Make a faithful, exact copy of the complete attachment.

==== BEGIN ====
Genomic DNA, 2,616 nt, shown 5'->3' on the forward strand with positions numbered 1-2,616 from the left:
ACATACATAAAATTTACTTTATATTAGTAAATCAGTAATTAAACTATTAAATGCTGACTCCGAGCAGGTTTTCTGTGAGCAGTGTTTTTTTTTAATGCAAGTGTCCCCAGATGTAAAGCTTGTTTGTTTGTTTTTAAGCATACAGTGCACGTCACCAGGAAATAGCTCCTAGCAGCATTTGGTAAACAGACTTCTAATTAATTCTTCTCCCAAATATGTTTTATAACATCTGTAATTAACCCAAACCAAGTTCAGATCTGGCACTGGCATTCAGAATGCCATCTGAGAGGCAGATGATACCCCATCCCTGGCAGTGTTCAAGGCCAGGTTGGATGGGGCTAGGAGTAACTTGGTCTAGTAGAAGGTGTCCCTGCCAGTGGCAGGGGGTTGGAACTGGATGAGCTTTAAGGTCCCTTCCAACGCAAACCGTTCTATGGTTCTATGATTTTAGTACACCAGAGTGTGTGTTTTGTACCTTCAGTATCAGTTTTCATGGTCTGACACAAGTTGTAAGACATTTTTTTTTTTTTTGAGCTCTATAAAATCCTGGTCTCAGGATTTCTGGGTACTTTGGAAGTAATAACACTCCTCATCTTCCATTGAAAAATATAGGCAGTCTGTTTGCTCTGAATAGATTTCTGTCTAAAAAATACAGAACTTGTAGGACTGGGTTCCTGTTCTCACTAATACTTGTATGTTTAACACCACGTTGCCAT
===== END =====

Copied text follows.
Genomic DNA, 2,616 nt, shown 5'->3' on the forward strand with positions numbered 1-2,616 from the left:
ACATACATAAAATTTACTTTATATTAGTAAATCAGTAATTAAACTATTAAATGCTGACTCCGAGCAGGTTTTCTGTGAGCAGTGTTTTTTTTTAATGCAAGTGTCCCCAGATGTAAAGCTTGTTTGTTTGTTTTTAAGCATACAGTGCACGTCACCAGGAAATAGCTCCTAGCAGCATTTGGTAAACAGACTTCTAATTAATTCTTCTCCCAAATATGTTTTATAACATCTGTAATTAACCCAAACCAAGTTCAGATCTGGCACTGGCATTCAGAATGCCATCTGAGAGGCAGATGATACCCCATCCCTGGCAGTGTTCAAGGCCAGGTTGGATGGGGCTAGGAGTAACTTGGTCTAGTAGAAGGTGTCCCTGCCAGTGGCAGGGGGTTGGAACTGGATGAGCTTTAAGGTCCCTTCCAACGCAAACCGTTCTATGGTTCTATGATTTTAGTACACCAGAGTGTGTGTTTTGTACCTTCAGTATCAGTTTTCATGGTCTGACACAAGTTGTAAGACATTTTTTTTTTTTTTGAGCTCTATAAAATCCTGGTCTCAGGATTTCTGGGTACTTTGGAAGTAATAACACTCCTCATCTTCCATTGAAAAATATAGGCAGTCTGTTTGCTCTGAATAGATTTCTGTCTAAAAAATACAGAACTTGTAGGACTGGGTTCCTGTTCTCACTAATACTTGTATGTTTAACACCACGTTGCCAT